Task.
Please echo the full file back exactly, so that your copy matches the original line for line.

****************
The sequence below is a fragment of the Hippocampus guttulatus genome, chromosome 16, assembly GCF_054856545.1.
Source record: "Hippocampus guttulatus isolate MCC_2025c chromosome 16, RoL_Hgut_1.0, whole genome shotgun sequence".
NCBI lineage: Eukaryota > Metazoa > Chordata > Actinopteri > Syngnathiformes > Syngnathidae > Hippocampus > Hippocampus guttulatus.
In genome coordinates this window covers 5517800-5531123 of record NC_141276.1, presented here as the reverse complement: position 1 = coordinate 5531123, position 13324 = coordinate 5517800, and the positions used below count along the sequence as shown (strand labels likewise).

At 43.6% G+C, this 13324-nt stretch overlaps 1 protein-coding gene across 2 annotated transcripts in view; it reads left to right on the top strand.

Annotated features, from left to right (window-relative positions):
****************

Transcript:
The sequence below is a fragment of the Hippocampus guttulatus genome, chromosome 16, assembly GCF_054856545.1.
Source record: "Hippocampus guttulatus isolate MCC_2025c chromosome 16, RoL_Hgut_1.0, whole genome shotgun sequence".
NCBI lineage: Eukaryota > Metazoa > Chordata > Actinopteri > Syngnathiformes > Syngnathidae > Hippocampus > Hippocampus guttulatus.
In genome coordinates this window covers 5517800-5531123 of record NC_141276.1, presented here as the reverse complement: position 1 = coordinate 5531123, position 13324 = coordinate 5517800, and the positions used below count along the sequence as shown (strand labels likewise).

At 43.6% G+C, this 13324-nt stretch overlaps 1 protein-coding gene across 2 annotated transcripts in view; it reads left to right on the top strand.

Annotated features, from left to right (window-relative positions):